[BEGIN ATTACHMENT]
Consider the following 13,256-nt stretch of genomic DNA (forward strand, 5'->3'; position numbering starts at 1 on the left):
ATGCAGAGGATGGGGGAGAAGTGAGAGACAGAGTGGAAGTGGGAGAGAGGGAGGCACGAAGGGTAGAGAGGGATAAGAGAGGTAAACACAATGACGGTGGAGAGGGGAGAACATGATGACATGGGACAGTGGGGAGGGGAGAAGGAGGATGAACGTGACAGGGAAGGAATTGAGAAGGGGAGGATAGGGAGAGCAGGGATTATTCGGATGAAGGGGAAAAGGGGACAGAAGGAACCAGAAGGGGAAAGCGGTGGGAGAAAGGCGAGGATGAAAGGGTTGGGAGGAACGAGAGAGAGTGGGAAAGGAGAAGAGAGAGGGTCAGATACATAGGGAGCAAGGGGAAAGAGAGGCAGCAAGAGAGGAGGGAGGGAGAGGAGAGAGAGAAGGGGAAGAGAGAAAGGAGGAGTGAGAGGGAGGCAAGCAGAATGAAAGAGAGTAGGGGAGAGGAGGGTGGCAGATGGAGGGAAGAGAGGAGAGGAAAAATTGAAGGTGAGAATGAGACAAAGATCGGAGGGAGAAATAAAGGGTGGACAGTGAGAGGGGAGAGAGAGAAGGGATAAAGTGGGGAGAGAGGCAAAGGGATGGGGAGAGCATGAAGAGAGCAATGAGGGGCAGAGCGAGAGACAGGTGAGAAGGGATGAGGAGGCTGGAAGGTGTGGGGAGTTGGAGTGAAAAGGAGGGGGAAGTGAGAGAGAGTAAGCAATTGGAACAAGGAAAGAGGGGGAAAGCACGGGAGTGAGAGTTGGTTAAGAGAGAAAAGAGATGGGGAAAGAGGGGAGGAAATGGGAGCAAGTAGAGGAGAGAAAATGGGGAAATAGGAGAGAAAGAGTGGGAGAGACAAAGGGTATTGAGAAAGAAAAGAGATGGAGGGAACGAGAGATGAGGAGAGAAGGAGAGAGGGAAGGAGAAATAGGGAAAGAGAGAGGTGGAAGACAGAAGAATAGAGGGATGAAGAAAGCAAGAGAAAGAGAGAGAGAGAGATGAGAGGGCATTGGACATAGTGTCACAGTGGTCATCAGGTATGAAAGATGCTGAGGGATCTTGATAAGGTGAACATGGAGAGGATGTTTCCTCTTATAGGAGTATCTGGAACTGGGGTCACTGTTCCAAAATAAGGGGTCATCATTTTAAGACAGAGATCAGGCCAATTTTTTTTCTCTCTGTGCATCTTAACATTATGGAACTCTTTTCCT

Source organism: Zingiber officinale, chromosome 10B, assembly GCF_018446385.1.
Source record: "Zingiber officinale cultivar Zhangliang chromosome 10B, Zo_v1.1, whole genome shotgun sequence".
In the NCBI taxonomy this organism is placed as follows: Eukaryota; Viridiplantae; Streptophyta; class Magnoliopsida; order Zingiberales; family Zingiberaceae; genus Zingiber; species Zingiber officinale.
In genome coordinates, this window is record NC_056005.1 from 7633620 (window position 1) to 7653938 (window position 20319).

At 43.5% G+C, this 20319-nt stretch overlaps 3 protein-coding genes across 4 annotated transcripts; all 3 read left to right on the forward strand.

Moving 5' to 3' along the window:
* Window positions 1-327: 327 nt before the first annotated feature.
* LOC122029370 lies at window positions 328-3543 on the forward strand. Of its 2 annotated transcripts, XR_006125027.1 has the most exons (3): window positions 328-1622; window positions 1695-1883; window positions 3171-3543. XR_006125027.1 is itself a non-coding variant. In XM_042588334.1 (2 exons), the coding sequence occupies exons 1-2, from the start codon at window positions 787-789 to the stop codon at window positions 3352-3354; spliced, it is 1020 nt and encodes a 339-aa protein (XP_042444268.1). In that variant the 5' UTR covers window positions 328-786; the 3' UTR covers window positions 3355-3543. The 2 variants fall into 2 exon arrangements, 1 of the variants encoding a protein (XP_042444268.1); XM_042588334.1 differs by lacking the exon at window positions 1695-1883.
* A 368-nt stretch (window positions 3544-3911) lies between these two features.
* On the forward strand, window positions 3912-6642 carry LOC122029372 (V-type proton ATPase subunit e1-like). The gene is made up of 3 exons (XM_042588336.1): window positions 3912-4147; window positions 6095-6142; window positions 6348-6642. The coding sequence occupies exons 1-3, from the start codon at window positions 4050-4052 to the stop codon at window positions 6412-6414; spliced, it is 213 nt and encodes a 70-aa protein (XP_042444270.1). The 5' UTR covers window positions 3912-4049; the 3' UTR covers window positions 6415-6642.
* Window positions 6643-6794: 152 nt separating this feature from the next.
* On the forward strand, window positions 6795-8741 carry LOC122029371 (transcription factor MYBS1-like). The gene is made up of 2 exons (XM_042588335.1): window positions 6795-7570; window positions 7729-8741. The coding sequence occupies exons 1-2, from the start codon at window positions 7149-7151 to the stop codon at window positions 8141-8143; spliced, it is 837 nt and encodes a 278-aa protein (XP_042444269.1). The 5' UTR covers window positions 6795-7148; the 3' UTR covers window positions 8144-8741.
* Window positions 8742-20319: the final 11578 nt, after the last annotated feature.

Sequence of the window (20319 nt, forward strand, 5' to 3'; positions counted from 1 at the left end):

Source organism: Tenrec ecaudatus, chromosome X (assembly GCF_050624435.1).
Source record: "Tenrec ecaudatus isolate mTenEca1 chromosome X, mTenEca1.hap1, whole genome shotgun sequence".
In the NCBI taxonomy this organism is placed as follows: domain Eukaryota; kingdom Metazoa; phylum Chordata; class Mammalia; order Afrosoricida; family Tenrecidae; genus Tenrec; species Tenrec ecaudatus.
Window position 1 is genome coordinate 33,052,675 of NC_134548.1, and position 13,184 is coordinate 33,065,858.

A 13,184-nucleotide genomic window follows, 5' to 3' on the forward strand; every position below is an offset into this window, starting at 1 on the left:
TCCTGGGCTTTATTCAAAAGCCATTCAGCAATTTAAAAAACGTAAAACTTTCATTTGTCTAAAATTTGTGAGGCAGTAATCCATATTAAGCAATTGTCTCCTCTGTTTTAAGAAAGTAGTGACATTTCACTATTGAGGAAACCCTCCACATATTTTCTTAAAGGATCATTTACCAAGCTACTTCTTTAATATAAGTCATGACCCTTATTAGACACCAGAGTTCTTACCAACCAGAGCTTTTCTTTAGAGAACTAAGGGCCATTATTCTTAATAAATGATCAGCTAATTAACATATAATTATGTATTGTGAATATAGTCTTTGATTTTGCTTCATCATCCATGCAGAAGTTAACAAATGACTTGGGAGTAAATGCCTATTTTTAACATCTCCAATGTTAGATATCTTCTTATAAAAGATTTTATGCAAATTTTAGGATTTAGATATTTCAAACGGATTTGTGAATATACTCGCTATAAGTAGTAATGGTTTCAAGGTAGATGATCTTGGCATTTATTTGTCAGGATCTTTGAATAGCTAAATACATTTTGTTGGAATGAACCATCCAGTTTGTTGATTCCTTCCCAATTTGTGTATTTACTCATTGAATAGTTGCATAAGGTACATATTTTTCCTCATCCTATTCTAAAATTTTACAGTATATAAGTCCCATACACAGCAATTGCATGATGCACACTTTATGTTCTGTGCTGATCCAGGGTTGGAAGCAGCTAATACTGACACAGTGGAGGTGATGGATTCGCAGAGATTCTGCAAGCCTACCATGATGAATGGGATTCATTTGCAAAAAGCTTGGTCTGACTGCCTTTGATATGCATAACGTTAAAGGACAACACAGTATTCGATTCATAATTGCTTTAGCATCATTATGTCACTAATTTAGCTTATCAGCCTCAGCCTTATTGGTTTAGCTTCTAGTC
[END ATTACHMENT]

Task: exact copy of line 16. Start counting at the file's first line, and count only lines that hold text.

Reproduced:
Sequence of the window (20319 nt, forward strand, 5' to 3'; positions counted from 1 at the left end):